Evaluation of retention in amalgam after bending pins and the associated stresses produced during the bending procedures
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The present study was undertaken to determine if self-threading pins bent to a certain angle have deleterious effects on the tensile strength of a pin-restoration system. The effects of two methods of bending pins, the use of TMS bending tool and the use of an amalgam condensing instrument exerting a direct pushing action on the pin, were compared using a tensil strength test and a photoelastic evaluation. Forty six extracted teeth were prepared to receive one self-threading pin. Each pin, 2 mm long, was bent, using either method, at 15 degrees, 30 degrees, 45 degrees and 60 degrees. A group of unbent pins was left as control. Amalgam was condensed around the pin, completely embedding it. Each specimen was tested in a Intron machine for tensile strength. In the second part of the study, a photoelastic plastic model was used to represent a tooth with lost coronal structures, in which a self threading pin was inserted. The two bending methods were compared for stress production. The results of this study indicated a significant loss of tensile strength of a pin-restoration system when pins were bent at an angle greater than 30 degrees for the bending tool method and greater than 15 degrees with the amalgam condenser method. Furthermore, stresses generated in the tooth by the bending methods were greater with the use of an amalgam condenser than a bending tool. These findings lead to the following conclusions: - Pins should not be bent more than 30 degrees when a bending tool is used. - Pins should not be bent more than 15 degrees when an amalgam condenser is used. - The use of a bending tool is strongly recommended because it does not produce as much stress in dentin as an amalgam condenser.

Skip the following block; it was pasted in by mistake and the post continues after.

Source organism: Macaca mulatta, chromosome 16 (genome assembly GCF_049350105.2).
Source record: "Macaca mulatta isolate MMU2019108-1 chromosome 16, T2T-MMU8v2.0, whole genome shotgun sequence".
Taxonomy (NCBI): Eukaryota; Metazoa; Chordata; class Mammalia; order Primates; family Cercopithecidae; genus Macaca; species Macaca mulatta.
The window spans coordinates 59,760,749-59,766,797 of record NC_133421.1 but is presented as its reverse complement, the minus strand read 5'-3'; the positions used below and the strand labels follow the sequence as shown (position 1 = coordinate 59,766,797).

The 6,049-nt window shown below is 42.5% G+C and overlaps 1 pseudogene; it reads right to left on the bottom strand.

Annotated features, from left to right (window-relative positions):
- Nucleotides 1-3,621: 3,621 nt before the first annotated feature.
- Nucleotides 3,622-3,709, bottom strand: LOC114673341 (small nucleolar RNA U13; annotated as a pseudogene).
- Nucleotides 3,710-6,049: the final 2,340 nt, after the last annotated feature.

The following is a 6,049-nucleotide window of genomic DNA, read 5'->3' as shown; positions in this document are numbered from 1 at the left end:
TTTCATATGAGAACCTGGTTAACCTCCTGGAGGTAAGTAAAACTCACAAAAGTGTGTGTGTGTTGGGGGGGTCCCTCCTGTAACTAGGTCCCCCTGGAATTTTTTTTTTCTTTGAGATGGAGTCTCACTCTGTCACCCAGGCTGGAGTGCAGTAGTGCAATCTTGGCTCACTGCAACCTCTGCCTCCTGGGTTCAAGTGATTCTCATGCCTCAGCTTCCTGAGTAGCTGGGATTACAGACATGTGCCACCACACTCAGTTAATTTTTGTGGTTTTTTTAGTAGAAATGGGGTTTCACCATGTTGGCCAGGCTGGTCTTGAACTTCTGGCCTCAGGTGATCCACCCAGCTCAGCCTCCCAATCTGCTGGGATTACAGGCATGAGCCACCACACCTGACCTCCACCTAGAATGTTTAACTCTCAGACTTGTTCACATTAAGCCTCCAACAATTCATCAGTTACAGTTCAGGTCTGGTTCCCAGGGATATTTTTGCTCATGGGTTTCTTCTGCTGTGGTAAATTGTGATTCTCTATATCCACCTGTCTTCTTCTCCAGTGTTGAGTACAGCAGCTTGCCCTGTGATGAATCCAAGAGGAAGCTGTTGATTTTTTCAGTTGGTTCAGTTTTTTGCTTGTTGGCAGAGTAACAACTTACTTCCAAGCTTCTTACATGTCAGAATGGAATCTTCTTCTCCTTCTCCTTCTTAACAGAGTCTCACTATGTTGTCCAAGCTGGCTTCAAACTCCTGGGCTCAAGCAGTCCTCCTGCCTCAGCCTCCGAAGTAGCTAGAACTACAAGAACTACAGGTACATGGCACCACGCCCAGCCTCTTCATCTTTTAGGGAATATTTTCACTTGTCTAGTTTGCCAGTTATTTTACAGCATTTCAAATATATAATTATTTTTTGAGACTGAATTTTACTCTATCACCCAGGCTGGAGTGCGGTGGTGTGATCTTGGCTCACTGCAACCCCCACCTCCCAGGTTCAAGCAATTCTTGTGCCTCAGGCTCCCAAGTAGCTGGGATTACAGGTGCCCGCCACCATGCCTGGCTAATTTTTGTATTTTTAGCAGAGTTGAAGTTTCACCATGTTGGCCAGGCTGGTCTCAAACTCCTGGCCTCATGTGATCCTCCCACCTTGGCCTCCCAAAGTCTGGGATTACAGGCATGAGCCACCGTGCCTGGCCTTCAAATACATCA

PLEASE NOTE: This work is protected by copyright. Downloading is restricted to the BU community: please click Download and log in with a valid BU account to access. If you are the author of this work and would like to make it publicly available, please contact firstname.lastname@example.org.Some colored photographs also included.Thesis (M.Sc.D.)--Boston University, Henry M. Goldman School of Graduate Dentistry (Operative Dentistry/Biomaterials), 1982.Bibliography: leaves 78-83.93,981 c.1 94,455 c.2.
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